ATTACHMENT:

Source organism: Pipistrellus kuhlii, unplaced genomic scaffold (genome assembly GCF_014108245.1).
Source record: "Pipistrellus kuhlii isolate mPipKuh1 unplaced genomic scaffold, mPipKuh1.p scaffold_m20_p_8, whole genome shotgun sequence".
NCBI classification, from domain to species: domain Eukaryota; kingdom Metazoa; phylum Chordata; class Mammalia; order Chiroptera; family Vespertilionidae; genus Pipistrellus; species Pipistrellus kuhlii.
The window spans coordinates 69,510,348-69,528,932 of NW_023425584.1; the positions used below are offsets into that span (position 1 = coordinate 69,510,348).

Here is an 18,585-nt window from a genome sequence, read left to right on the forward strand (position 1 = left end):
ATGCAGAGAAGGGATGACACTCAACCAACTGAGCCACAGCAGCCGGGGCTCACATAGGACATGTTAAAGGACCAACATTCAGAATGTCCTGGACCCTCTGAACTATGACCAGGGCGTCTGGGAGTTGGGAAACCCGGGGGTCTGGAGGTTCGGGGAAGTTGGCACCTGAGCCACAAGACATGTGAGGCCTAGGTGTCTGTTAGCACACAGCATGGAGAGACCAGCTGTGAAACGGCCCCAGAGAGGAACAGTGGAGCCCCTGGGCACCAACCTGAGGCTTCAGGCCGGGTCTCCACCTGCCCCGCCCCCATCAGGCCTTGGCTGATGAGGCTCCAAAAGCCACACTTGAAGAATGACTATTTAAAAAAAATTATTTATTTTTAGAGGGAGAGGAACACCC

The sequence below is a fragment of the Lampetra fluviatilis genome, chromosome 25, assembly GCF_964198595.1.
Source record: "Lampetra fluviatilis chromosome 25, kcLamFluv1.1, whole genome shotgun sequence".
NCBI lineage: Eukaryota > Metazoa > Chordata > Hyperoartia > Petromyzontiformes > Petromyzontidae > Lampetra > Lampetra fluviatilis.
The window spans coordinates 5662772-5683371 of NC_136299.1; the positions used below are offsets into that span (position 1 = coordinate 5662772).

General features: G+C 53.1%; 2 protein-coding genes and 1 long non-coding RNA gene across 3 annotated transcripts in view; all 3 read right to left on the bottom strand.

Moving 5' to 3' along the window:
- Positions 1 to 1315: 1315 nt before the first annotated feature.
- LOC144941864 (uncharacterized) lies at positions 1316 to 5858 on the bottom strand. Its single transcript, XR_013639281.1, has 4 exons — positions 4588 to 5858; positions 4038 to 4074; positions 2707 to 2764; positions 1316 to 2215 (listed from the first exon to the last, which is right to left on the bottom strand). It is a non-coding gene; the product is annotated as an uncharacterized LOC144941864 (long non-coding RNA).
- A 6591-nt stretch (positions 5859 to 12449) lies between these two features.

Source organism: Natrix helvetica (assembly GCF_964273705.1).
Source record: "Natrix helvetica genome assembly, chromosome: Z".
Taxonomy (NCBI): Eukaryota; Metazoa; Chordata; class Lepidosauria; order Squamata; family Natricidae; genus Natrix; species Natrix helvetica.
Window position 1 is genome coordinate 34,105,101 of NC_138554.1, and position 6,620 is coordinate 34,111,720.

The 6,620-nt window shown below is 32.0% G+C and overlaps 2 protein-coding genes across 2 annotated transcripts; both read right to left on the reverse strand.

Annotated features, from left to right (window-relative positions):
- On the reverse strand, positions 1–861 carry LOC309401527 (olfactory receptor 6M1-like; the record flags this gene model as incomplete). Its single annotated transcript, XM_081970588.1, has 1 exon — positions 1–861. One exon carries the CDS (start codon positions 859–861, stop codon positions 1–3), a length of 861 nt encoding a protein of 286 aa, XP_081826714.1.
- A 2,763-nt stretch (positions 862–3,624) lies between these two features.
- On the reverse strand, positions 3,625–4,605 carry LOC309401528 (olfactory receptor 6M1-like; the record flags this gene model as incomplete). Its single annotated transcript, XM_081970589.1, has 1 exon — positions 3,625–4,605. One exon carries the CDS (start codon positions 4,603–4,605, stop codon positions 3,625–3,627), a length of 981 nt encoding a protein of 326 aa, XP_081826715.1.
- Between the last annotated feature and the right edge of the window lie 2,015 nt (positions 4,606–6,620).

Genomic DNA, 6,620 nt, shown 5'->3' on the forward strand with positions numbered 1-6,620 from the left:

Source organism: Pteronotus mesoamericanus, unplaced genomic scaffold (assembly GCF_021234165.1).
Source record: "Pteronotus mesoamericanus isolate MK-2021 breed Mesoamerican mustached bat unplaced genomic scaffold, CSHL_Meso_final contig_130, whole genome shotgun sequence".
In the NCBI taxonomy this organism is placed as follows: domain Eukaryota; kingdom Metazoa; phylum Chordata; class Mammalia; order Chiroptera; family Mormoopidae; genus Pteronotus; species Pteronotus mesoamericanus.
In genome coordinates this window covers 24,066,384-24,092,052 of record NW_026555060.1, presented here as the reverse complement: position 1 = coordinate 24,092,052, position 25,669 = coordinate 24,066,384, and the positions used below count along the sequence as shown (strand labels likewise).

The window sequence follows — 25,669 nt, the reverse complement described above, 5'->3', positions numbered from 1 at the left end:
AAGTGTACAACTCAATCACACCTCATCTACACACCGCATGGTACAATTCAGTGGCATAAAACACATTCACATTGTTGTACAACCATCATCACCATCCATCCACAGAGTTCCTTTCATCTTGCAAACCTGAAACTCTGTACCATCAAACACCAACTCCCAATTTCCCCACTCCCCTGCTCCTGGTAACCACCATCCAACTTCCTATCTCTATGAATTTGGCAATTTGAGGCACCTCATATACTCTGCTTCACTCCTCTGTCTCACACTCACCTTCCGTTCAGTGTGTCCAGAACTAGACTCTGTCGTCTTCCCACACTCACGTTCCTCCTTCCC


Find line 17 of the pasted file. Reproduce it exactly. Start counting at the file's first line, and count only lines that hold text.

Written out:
Source record: "Natrix helvetica genome assembly, chromosome: Z".